First Night Miles Hilton-Barber: Miles and Miles of sand and courage

Blindness has failed to deter this crusader as he prepares for the toughest race in the world.
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The Independent Online
Miles Hilton-Barber apologised for his late arrival. "I've been to the doctor for an ECG," he explained. Like the other 499 entrants in the Marathon des Sables, he has been obliged to produce medical evidence of his cardiac fitness to take part in what has been described, without contradiction, as the world's toughest foot race - as if willingness alone were not sufficient proof.

You need a big heart to contemplate a six-day slog across the Sahara, running through 145 miles of sand in temperatures touching 120F with a 25lb pack on your back. You need an anti-venom pump and distress flares too (both regulation requirements) and, as Hilton-Barber points out with Saharan dryness, "corpse repatriation insurance". "It means that if you die in the desert, they guarantee to ship your bones back home," he said. "Very reassuring."

In the case of Hilton-Barber, you also need the reassurance of a guide. When he sets off from Ouarzazate in southern Morocco next Sunday, he will be running every step of the way clutching an eight-foot tape attached to Jon Cook, a fellow resident of Duffield in Derbyshire. Blindness has not deterred this inestimable soul from the challenge of the world's toughest race.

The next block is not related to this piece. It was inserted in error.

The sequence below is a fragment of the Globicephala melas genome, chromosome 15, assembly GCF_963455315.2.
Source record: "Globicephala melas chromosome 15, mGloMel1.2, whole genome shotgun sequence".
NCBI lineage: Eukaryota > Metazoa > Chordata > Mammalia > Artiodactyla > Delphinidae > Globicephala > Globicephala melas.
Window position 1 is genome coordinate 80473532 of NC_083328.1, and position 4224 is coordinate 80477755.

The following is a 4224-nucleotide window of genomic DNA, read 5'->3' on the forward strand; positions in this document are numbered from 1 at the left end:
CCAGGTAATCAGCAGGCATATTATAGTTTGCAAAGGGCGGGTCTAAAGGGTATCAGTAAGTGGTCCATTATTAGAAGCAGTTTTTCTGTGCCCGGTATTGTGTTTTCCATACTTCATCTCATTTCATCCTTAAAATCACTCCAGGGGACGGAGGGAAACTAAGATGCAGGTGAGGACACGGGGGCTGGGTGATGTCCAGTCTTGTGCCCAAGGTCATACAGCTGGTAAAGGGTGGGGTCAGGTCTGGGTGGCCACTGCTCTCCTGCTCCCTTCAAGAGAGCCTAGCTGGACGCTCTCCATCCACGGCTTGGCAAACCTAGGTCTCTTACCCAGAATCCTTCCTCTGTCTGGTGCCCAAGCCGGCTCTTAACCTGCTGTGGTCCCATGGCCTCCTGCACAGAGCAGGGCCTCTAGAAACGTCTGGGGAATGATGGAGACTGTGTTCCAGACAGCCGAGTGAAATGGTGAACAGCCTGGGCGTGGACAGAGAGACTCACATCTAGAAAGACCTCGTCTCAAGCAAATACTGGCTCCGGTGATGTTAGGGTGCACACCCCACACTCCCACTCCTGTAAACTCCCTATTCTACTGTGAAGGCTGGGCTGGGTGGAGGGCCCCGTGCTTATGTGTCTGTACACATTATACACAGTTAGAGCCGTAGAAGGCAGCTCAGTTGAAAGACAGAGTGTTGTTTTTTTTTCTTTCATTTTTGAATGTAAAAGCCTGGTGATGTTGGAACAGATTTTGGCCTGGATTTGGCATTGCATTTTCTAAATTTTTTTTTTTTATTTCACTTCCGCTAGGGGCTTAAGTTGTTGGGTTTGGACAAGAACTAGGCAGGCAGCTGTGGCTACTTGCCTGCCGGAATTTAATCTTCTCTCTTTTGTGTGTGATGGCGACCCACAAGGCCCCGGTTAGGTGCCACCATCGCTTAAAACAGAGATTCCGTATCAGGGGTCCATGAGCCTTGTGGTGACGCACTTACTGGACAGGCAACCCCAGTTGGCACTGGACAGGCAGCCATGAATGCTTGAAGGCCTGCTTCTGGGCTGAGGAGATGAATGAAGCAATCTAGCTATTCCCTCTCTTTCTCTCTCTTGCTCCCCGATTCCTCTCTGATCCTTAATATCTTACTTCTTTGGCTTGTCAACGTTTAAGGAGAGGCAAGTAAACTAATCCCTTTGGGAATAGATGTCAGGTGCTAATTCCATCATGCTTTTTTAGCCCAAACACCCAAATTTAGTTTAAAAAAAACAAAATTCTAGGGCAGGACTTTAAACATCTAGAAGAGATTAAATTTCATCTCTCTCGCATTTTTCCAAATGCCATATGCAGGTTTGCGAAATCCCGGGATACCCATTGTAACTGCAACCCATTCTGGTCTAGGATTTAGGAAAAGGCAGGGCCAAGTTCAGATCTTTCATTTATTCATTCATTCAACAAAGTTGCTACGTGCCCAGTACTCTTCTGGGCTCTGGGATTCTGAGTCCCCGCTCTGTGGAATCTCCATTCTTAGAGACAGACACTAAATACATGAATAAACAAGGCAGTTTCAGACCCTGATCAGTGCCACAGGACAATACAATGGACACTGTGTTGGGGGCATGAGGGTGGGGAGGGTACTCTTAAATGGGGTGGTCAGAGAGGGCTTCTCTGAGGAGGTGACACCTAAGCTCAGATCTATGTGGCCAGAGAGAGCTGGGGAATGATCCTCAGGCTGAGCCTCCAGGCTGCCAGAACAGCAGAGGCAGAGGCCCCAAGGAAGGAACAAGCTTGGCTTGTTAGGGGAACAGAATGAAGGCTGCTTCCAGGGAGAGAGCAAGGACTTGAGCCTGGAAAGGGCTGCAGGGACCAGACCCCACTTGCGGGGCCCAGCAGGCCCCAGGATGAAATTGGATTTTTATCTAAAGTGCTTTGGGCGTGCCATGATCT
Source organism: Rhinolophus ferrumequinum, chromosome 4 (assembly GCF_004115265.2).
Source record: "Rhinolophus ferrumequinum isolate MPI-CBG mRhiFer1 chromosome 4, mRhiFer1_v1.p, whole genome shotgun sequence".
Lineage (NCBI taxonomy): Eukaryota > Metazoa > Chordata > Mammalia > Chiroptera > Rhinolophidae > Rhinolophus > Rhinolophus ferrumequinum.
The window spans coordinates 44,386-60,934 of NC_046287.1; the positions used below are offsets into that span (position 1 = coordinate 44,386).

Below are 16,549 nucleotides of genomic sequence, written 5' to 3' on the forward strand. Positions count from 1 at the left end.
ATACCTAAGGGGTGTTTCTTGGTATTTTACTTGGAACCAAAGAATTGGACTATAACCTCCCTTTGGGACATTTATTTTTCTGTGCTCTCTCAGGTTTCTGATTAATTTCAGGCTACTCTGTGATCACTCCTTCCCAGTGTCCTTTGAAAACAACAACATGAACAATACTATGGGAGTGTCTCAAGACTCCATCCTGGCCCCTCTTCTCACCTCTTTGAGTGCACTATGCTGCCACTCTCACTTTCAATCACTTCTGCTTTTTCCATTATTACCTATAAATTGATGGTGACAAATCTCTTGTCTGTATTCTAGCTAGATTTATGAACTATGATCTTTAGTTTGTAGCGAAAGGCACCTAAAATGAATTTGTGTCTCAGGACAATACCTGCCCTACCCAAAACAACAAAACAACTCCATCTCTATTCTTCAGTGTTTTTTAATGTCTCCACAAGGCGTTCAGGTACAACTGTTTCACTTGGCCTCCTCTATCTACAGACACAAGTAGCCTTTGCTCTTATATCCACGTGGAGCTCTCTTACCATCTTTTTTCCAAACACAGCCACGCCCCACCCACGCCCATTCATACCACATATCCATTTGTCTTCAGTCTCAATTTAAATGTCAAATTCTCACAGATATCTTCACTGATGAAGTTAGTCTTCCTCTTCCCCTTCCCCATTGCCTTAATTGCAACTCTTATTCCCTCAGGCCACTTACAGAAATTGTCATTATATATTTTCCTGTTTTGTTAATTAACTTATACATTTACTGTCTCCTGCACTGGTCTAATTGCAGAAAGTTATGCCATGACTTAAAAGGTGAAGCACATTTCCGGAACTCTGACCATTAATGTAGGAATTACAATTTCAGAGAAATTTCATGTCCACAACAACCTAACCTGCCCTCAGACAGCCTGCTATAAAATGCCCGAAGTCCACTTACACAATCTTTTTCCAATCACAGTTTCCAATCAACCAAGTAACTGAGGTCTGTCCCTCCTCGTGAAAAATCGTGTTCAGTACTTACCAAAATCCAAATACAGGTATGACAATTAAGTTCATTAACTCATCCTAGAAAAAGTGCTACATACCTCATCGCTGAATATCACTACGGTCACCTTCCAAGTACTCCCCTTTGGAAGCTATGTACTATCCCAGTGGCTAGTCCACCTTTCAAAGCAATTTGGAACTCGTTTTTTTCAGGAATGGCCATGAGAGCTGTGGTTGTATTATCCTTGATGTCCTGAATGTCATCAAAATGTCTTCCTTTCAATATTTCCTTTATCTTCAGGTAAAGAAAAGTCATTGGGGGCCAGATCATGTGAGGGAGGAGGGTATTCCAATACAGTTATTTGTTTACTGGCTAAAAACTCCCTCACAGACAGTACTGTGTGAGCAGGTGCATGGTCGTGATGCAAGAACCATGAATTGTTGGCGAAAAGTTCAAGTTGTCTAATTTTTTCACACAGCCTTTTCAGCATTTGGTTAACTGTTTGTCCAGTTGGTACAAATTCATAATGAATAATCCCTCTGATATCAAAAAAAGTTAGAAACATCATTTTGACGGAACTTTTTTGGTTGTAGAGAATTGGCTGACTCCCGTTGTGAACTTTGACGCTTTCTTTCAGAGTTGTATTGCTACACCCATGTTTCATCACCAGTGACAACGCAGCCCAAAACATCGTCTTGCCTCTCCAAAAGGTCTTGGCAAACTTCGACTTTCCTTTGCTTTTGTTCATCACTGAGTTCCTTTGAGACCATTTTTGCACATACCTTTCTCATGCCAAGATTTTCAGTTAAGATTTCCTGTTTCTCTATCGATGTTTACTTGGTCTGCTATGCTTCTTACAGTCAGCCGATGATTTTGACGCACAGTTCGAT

"It's funny," he said, a mug of tea in one hand and Ivor, his guide dog, at his feet, "but I keep thinking about an interview I overheard when I was waiting to talk on a programme at Pebble Mill last year. This chap was talking about an experiment with a pike in a tank of water. It was put in with a whole lot of minnows but with a sheet of glass in between and the pike spent two weeks trying to eat them, bruising its nose all the time, before realising it couldn't and stopped. They then slid the glass out and the pike made no attempt to eat the little fish. It had been conditioned to think that it couldn't.

"It struck me, while I was listening, that it's a lot like that for people with disabilities. You're told you're not expected to do this or that. And I think we've got to challenge a lot of these perceptions. One of my major goals in doing this race is to encourage all people with disabilities to look at their circumstances as a challenge rather than a handicap, whatever their problems are. That's a big thing for me."

It is a big thing for his big brother too. Like Miles, two years his junior at 50, Geoff Hilton-Barber has been blind since his teenage years. Both suffer from retinitis pigmentosa, a genetic hereditary eye disease. Geoff, who lives in Durban, will also be running in the Marathon des Sables, guided by his wife, Carol. The Hilton-Barbers will be breaking new ground, as the first blind runners to compete in the marathon of sand, as its title translates. It will not, though, be the first time Geoff has broken beyond the perceived barriers of his disability. Last year he sailed from Durban to Fremantle in 51 days, aided by nothing more than speech output on his navigation equipment.

It was the first solo ocean crossing by a blind person and, clearly, an inspiration to his brother. "I work as an employment consultant for the Royal National Institute for the Blind," Miles said, "and I often say to people, `If my brother can cross the Southern Ocean blind, then maybe you can cross a street on your own using a long cane.' I'm not saying that other people should try to sail across an ocean solo or run across a desert. But I am saying, `Think again about limitations that you've readily accepted. They may not be valid limitations and they may be depriving you of a quality of life and an independence that you think you've lost.' You don't have to have 20:20 vision to have quality of life and to be happy.